Acetazolamide in Decompensated Heart Failure With Volume Overload - ADVOR
Contribution To Literature:
Among patients with acute decompensated heart failure in the ADVOR trial, addition of acetazolamide to loop diuretic therapy resulted in a greater incidence of successful early decongestion as compared with placebo.
The goal of the trial was to compare incidence of successful decongestion among patients with acute decompensated heart failure receiving intravenous (IV) loop diuretics with IV acetazolamide versus placebo.
The ADVOR trial was a multicenter, randomized, parallel-group, double-blind, placebo-controlled trial of patients hospitalized with acute decompensated heart failure. Patient were randomized in 1:1 fashion to IV bolus of acetazolamide (500 mg daily, n = 259) or matching placebo (n = 260). Oral loop diuretics were given intravenously at double the oral maintenance dose over split doses. Participants received acetazolamide or placebo simultaneously with first dose of loop diuretics each day.
- Total number screened: 2,915
- Total number randomized: 519
- Median duration of follow-up: 3 months
- Mean patient age: 78 years
- Percentage female: 37.4%
- Clinical signs of volume overload (edema, pleural effusion, ascites)
- N-terminal pro–B-type natriuretic peptide (NT-proBNP) >1000 pg/mL or BNP >250 pg/mL
- Oral maintenance therapy with 40 mg of furosemide, 20 mg of torsemide, 1 mg of bumetanide or more for ≥1 month prior to randomization
- Receipt of acetazolamide maintenance therapy
- Treatment with a sodium–glucose cotransporter 2 inhibitor (SGLT2i)
- Systolic blood pressure <90 mm Hg
- Estimated glomerular filtration rate <20 mL/min/1.73 m2
- Treatment with dose >80 mg IV furosemide equivalent during index hospitalization
Other salient features/characteristics:
- Median home furosemide maintenance dose: 60 mg
- Mean left ventricular ejection fraction: 43%
- Median NT-proBNP: 6173 pg/mL
- Median creatinine: 1.5 mg/dL
The primary outcome, successful decongestion within 3 days after randomization, for acetazolamide vs. placebo, was: 42.2% vs. 30.5% (p < 0.001).
Key secondary outcomes for IV acetazolamide vs. placebo:
- Duration of hospital stay: 8.8 days vs. 9.9 days (p = 0.016)
- All-cause mortality or rehospitalization for heart failure during 3-month follow-up: 29.7% vs. 27.8% (not statistically significant)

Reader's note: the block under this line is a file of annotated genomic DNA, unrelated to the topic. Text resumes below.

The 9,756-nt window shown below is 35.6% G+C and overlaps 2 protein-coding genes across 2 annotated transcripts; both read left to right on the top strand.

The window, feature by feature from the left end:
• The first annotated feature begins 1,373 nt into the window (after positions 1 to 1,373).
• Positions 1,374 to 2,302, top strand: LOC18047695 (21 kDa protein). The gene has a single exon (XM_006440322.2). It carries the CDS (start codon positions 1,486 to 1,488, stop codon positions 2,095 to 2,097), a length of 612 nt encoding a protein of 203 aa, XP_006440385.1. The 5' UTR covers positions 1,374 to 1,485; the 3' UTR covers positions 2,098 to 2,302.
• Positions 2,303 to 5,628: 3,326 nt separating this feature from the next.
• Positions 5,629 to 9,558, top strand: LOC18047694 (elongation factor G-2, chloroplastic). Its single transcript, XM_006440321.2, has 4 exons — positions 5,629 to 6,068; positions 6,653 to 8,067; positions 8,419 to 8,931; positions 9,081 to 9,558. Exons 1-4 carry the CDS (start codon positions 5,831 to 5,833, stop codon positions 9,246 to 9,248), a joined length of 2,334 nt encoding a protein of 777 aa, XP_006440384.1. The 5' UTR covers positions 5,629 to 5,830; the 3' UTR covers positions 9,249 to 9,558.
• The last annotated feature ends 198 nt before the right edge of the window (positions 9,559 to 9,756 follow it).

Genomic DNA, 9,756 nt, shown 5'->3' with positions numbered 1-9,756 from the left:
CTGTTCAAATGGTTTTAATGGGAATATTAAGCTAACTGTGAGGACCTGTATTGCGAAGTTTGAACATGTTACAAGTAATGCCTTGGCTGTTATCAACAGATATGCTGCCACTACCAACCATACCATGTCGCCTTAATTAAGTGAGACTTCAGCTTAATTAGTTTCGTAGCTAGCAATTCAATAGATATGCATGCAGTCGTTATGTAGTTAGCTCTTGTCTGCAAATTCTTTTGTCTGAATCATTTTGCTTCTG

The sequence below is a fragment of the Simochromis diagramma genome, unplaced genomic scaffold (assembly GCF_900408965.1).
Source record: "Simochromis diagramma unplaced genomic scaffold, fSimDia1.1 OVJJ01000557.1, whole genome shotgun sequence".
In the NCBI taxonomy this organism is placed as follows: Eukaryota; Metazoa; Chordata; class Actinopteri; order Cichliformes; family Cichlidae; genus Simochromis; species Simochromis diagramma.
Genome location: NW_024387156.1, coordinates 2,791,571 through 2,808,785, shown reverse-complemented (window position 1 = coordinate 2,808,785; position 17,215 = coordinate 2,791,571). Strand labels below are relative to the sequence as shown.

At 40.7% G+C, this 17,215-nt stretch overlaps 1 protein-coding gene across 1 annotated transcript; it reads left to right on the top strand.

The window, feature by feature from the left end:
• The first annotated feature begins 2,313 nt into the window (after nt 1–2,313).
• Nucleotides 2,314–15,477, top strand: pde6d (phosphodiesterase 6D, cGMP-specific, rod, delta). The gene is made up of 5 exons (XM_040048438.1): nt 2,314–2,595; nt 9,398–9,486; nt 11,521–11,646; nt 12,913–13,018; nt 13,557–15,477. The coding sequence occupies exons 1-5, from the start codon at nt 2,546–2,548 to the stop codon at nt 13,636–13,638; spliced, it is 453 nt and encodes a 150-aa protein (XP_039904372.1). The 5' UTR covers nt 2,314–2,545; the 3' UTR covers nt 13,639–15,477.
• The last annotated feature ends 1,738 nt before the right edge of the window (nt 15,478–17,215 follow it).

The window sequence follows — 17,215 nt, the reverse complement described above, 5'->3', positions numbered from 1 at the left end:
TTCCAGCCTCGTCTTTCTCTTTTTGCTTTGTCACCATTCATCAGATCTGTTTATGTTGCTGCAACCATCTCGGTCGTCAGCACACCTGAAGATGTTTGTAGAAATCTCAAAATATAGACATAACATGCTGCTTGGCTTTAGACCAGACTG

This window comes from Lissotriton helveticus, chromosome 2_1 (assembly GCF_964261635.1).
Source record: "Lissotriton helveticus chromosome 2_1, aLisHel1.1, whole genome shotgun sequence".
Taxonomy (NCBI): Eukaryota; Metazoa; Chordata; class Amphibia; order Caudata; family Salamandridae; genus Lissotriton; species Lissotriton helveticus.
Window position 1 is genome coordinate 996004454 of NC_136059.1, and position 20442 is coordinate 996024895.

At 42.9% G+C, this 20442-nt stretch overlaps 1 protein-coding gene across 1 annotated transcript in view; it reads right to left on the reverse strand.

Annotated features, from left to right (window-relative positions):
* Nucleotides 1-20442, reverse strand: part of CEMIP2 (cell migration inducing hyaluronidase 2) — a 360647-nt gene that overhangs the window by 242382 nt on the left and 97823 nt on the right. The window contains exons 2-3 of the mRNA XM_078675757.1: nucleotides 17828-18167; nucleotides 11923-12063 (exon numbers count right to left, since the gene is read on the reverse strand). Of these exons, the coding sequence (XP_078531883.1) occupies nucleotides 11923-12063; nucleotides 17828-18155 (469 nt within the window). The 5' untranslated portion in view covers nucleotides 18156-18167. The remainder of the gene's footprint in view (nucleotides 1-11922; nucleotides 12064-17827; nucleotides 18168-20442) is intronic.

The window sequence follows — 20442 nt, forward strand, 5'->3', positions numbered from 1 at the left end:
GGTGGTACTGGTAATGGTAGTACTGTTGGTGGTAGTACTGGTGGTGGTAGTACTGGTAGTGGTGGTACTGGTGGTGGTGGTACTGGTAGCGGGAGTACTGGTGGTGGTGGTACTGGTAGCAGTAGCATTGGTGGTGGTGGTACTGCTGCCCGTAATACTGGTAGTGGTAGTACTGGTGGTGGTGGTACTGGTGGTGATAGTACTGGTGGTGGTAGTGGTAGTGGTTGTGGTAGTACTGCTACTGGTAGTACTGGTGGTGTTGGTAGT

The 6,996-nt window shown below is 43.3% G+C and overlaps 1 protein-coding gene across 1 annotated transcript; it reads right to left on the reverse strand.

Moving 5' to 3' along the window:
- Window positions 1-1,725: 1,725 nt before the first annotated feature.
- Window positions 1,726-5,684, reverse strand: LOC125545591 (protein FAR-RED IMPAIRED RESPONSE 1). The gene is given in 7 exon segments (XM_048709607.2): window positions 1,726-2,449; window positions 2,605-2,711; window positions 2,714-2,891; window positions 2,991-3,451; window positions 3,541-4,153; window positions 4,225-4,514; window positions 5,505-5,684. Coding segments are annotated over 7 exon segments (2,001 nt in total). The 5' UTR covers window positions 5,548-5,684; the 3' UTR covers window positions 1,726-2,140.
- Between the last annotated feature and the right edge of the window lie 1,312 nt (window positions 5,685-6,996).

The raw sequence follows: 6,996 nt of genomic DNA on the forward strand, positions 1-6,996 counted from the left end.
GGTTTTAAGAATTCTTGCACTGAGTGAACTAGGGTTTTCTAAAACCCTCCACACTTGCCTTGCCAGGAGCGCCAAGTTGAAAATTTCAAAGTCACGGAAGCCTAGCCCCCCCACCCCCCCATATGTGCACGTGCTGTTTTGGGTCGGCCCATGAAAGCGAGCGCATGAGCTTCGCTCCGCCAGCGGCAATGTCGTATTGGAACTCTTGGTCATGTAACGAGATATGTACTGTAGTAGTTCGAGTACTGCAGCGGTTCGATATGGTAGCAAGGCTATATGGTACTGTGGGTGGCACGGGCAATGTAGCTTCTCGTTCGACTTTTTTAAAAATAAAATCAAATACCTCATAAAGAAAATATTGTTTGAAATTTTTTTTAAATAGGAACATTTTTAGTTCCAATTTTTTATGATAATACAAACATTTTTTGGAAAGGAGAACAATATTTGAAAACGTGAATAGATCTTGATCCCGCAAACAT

- Combined renal safety endpoint: 2.7% vs. 0.8% (p = 0.10)
- Hypokalemia: 5.5% vs. 3.9% (p = 0.39); hypotension: 6.6% vs. 3.5% (p = 0.11)
The results of this trial showed that, among patients with acute decompensated heart failure, treatment with IV acetazolamide in addition to IV loop diuretics led to significantly greater incidence of successful decongestion within 3 days of randomization as compared with placebo. Acetazolamide is a carbonic anhydrase inhibitor, which inhibits sodium and bicarbonate ion resorption in the renal proximal tubule. Patients who received acetazolamide also had shorter length of stay without a significant difference in adverse event rate between both study groups. The study is limited in that it was exclusively performed in Belgium, which may limit generalizability across other racial/ethnic groups, and that concurrent SGLT2i use was excluded. It is also relatively small. Given SGLT2i also function at the level of the renal proximal tubule, efficacy of acetazolamide in conjunction with SGLT2i is unknown and will require further study.
However, achieving successful decongestion is a widespread challenge among patients with acute decompensated heart failure. Patients with residual congestion have a higher risk of post-discharge adverse outcomes. The current study provides strong evidence to support use of IV acetazolamide to achieve decongestion among patients with decompensated heart failure.
Presented by Dr. Wilfried Mullens at the European Society of Cardiology Congress (ESC 2022), Barcelona, Spain, August 27, 2022.
Keywords: ESC22, ESC Congress, Acetazolamide, Diuretics, Edema, Furosemide, Geriatrics, Heart Failure, Hypokalemia, Hypotension, Length of Stay, Natriuretic Peptide, Brain, Pleural Effusion, Torsemide, Ventricular Function, Left
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